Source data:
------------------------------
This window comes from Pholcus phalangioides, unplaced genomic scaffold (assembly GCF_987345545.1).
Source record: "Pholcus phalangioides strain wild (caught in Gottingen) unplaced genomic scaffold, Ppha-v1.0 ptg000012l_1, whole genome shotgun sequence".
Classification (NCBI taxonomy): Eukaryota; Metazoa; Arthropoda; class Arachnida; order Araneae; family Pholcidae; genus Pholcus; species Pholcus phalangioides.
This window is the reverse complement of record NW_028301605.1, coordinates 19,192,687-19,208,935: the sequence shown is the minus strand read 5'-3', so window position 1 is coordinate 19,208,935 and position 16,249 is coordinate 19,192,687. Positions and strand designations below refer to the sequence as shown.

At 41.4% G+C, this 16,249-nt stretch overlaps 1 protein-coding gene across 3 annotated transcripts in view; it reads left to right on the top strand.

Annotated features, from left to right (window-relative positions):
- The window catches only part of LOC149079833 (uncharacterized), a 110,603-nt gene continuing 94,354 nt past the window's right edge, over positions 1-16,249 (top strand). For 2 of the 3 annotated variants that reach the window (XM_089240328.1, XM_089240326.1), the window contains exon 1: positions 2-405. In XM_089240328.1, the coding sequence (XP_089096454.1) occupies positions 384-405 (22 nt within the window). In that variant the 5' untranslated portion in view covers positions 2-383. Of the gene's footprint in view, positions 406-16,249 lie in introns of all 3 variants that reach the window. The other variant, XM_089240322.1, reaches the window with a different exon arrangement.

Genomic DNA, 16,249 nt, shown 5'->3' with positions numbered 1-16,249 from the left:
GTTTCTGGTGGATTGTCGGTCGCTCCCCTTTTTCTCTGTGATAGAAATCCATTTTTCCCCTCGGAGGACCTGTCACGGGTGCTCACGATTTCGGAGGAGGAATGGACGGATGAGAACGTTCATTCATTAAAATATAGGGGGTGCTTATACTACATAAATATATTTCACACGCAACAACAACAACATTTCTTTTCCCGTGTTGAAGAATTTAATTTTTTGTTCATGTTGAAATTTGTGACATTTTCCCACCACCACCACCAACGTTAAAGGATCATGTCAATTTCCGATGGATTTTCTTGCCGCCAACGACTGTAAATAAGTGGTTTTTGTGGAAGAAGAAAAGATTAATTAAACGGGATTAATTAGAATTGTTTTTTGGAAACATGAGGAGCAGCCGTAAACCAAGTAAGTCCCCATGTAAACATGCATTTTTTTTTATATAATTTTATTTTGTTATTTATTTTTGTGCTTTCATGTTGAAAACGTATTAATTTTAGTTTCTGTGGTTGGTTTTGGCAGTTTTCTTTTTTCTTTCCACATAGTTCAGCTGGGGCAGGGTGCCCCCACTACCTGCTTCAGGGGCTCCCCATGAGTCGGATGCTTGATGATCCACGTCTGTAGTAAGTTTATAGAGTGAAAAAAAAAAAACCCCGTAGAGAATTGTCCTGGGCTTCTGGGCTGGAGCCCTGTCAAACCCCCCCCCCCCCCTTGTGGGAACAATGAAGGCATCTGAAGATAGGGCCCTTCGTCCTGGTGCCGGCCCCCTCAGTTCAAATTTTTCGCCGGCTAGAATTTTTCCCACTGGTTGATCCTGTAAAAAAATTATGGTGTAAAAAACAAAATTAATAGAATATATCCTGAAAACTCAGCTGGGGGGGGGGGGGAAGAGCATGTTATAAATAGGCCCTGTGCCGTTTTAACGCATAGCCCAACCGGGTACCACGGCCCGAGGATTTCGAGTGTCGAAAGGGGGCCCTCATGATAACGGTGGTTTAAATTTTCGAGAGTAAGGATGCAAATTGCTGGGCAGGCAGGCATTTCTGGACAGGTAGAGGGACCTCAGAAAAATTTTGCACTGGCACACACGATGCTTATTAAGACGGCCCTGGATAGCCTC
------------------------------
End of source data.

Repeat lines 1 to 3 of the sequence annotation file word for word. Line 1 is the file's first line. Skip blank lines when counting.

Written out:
This window comes from Pholcus phalangioides, unplaced genomic scaffold (assembly GCF_987345545.1).
Source record: "Pholcus phalangioides strain wild (caught in Gottingen) unplaced genomic scaffold, Ppha-v1.0 ptg000012l_1, whole genome shotgun sequence".
Classification (NCBI taxonomy): Eukaryota; Metazoa; Arthropoda; class Arachnida; order Araneae; family Pholcidae; genus Pholcus; species Pholcus phalangioides.